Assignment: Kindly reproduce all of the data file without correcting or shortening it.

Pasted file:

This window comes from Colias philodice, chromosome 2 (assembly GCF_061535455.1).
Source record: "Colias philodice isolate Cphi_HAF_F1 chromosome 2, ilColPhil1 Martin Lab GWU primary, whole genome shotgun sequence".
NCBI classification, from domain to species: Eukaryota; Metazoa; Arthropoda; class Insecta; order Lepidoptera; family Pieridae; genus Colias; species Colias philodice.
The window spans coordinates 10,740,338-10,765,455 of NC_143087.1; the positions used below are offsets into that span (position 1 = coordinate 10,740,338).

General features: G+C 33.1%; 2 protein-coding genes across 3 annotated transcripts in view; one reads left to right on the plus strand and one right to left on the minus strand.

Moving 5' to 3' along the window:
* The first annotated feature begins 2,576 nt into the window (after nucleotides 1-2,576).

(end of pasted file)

This window comes from Colias philodice, chromosome 2 (assembly GCF_061535455.1).
Source record: "Colias philodice isolate Cphi_HAF_F1 chromosome 2, ilColPhil1 Martin Lab GWU primary, whole genome shotgun sequence".
NCBI classification, from domain to species: Eukaryota; Metazoa; Arthropoda; class Insecta; order Lepidoptera; family Pieridae; genus Colias; species Colias philodice.
The window spans coordinates 10,740,338-10,765,455 of NC_143087.1; the positions used below are offsets into that span (position 1 = coordinate 10,740,338).

General features: G+C 33.1%; 2 protein-coding genes across 3 annotated transcripts in view; one reads left to right on the plus strand and one right to left on the minus strand.

Moving 5' to 3' along the window:
* The first annotated feature begins 2,576 nt into the window (after nucleotides 1-2,576).